Meetup is a service used to organize online groups that host in-person events for people with similar interests. Meetup was founded in 2002 by CEO Scott Heiferman and four co-founders. It was popularized by Howard Dean’s 2004 political campaign. The company was acquired by WeWork in 2017 and remains headquartered in New York City.
Type of site
|Available in||English-default, French, German, Italian, Japanese, Polish, Portuguese, Spanish, Korean, Dutch, Thai, Russian and Turkish|
|Alexa rank||872 (November 2018[update])|
|Registration||Required to join a group|
|Launched||June 12, 2002|
Meetup was founded in June 2002 by Scott Heiferman and five co-founders. The idea for Meetup came from Heiferman meeting his neighbors in New York City for the first time after the September 11 attacks on the Twin Towers. Heiferman was also influenced by the book Bowling Alone, which is about the deterioration of community in American culture. Some initial funding for the venture was raised from friends and family, which was followed by a funding round with angel investors.
The early version of Meetup generated revenues by charging a fee to venues in exchange for bringing Meetup users to their business. Once enough users added themselves to a group, Meetup would send the group members an email, asking them to vote on one of three sponsoring venues for the group to meet at. Within a few months of Meetup launching, 56,000 users had joined the site.
Meetup was originally intended to focus on hobbies and interests, but it was popularized by Presidential hopeful Howard Dean. Meetup developed paid services to help the Dean campaign to meet with Meetup users. Dean also publicized Meetup groups of supporters in his speeches and on his website. At the peak of Dean's campaign, 143,000 users had joined Meetup groups for Dean supporters. Afterwards, Meetup became a routine part of internet campaigning for American politicians.
Meetup started charging a fee to group organizers in early 2005. Initially, changes to the website had to be approved by two committees. In 2009, Meetup started running hackathons, where employees came up with new features that would be implemented if their coworkers supported it. The website was redesigned in 2013. Meetup had 8 million users in 2010, and 25.5 million users by 2013.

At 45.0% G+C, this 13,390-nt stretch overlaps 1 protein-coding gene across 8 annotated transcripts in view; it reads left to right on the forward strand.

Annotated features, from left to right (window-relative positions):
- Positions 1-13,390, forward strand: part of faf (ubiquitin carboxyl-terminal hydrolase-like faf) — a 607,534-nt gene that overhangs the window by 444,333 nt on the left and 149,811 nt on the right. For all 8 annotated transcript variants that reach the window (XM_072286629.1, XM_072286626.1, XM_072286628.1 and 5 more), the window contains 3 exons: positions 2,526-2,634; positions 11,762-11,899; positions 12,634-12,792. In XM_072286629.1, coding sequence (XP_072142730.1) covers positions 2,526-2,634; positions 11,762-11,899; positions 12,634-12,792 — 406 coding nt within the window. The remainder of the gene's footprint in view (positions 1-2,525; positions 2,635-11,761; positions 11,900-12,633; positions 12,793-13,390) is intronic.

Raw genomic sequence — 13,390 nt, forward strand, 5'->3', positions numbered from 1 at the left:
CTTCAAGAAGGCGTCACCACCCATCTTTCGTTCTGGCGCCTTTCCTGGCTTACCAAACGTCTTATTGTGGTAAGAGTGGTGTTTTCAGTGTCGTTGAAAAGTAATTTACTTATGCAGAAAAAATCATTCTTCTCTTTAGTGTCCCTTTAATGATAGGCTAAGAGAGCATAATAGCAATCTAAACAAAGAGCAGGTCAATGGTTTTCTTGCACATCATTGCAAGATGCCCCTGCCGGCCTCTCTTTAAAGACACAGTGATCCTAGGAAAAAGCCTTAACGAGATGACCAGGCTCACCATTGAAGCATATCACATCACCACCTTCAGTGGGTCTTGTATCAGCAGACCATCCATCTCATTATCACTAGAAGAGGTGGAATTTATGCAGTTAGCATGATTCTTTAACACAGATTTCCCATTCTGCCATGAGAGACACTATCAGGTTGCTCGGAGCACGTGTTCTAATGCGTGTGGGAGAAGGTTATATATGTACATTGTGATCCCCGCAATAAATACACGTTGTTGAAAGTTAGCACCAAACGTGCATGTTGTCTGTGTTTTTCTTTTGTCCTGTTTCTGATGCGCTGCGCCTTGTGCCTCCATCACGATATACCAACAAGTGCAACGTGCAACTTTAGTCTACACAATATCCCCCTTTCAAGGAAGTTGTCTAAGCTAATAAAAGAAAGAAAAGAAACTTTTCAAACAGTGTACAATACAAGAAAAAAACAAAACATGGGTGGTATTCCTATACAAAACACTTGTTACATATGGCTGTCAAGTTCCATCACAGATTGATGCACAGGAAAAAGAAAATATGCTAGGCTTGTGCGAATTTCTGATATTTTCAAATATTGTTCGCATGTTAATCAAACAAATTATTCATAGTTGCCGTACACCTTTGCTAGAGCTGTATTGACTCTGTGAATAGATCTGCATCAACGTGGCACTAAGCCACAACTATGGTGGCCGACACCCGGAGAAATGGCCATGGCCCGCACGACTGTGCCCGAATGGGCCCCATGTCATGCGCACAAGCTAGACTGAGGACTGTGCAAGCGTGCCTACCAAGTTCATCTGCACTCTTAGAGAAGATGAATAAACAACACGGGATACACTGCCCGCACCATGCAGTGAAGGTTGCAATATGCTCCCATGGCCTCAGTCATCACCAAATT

In 2013, Meetup acquired a struggling email collaboration company called Dispatch. In 2014, a hacker shut down Meetup with a DDoS attack, the hacker claimed to be funded by a competitor. In 2017, Meetup created 1,000 #resist Meetup groups in response to the Trump travel ban. This caused some Trump supporters to leave the site or call for a boycott. Meetup also partnered with a labor group to organize anti-Trump protests.
Meetup was acquired by WeWork in late 2017. WeWork spaces are predominantly used during work hours, while Meetup events take place mostly on evenings and weekends. Some former employees said there was a 10% layoff after the acquisition.
In October 2019, Meetup began to test a different pricing model in two US states, reducing the costs that must be paid by organizers, but requiring users to pay a $2 fee in order to RSVP for events.
Meetup is an online service used to create groups that host local in-person events. As of 2017, there are about 35 million Meetup users. Each user can be a member of multiple groups or RSVP for any number of events. Users are usually using the website to find friends, share a hobby, or for professional networking. Meetup users do not have "followers" or other direct connections with each other like on other social media sites.
Meetup users self-organize into groups. As of 2017, there are about 225,000 Meetup groups in 180 countries. Each group has a different topic, size, and rules. Groups are associated with one of 30+ categories and any number of more than 18,000 tags that identify the group's theme. The most popular categories are "adventure and outdoor activities, career and business, and parents and family." Most events are on a structured schedule each week or month at a local venue, typically on evenings or weekends.
Meetup groups are run by approximately 140,000 organizers. Any Meetup user can be an organizer. Organizers set up groups, organize events, and develop event content. They also pay a fee to run the group, under the expectation of sharing the cost with members that attend events. Meetup has policies against organizing meetups around a commercial interest, hate speech, or groups that do not meet in-person. This policy, against organizing meetups around commercial interests is not only not enforced; but, the Meetup company intentionally and deliberately ignore the policy and allow such to become Meetup groups. About 28% of organizers have sponsors that provide venues, drinks, and event content.
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